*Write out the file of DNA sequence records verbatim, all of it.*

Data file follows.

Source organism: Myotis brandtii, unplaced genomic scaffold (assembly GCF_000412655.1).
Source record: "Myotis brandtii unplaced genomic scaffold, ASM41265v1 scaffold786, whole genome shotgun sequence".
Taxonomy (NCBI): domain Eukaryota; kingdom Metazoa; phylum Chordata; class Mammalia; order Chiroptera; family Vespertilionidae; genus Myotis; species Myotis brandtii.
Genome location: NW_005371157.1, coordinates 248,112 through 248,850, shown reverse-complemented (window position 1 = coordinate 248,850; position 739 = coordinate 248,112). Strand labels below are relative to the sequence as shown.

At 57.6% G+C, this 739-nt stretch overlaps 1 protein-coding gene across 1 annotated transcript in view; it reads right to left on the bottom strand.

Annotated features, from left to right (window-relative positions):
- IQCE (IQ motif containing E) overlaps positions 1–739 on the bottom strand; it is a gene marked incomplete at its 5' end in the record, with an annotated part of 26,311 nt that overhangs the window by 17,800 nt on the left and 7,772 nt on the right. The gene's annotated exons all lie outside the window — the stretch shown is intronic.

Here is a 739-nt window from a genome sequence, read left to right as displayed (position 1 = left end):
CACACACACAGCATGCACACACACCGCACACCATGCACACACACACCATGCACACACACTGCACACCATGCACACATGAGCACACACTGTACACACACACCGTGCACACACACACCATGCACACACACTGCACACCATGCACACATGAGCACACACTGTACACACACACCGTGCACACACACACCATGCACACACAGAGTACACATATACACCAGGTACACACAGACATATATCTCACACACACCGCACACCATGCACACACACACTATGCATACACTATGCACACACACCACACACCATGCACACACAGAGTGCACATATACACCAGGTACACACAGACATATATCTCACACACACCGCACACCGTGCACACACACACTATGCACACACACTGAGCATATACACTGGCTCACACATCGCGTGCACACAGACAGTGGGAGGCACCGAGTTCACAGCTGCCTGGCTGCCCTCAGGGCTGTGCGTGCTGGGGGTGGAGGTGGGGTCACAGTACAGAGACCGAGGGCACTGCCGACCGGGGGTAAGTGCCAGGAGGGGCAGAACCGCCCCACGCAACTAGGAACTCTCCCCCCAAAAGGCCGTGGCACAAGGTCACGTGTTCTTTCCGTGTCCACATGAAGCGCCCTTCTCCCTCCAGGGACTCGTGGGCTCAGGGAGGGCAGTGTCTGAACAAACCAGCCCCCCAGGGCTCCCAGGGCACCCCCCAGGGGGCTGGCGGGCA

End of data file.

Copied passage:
Source organism: Myotis brandtii, unplaced genomic scaffold (assembly GCF_000412655.1).
Source record: "Myotis brandtii unplaced genomic scaffold, ASM41265v1 scaffold786, whole genome shotgun sequence".
Taxonomy (NCBI): domain Eukaryota; kingdom Metazoa; phylum Chordata; class Mammalia; order Chiroptera; family Vespertilionidae; genus Myotis; species Myotis brandtii.
Genome location: NW_005371157.1, coordinates 248,112 through 248,850, shown reverse-complemented (window position 1 = coordinate 248,850; position 739 = coordinate 248,112). Strand labels below are relative to the sequence as shown.

At 57.6% G+C, this 739-nt stretch overlaps 1 protein-coding gene across 1 annotated transcript in view; it reads right to left on the bottom strand.

Annotated features, from left to right (window-relative positions):
- IQCE (IQ motif containing E) overlaps positions 1–739 on the bottom strand; it is a gene marked incomplete at its 5' end in the record, with an annotated part of 26,311 nt that overhangs the window by 17,800 nt on the left and 7,772 nt on the right. The gene's annotated exons all lie outside the window — the stretch shown is intronic.

Here is a 739-nt window from a genome sequence, read left to right as displayed (position 1 = left end):
CACACACACAGCATGCACACACACCGCACACCATGCACACACACACCATGCACACACACTGCACACCATGCACACATGAGCACACACTGTACACACACACCGTGCACACACACACCATGCACACACACTGCACACCATGCACACATGAGCACACACTGTACACACACACCGTGCACACACACACCATGCACACACAGAGTACACATATACACCAGGTACACACAGACATATATCTCACACACACCGCACACCATGCACACACACACTATGCATACACTATGCACACACACCACACACCATGCACACACAGAGTGCACATATACACCAGGTACACACAGACATATATCTCACACACACCGCACACCGTGCACACACACACTATGCACACACACTGAGCATATACACTGGCTCACACATCGCGTGCACACAGACAGTGGGAGGCACCGAGTTCACAGCTGCCTGGCTGCCCTCAGGGCTGTGCGTGCTGGGGGTGGAGGTGGGGTCACAGTACAGAGACCGAGGGCACTGCCGACCGGGGGTAAGTGCCAGGAGGGGCAGAACCGCCCCACGCAACTAGGAACTCTCCCCCCAAAAGGCCGTGGCACAAGGTCACGTGTTCTTTCCGTGTCCACATGAAGCGCCCTTCTCCCTCCAGGGACTCGTGGGCTCAGGGAGGGCAGTGTCTGAACAAACCAGCCCCCCAGGGCTCCCAGGGCACCCCCCAGGGGGCTGGCGGGCA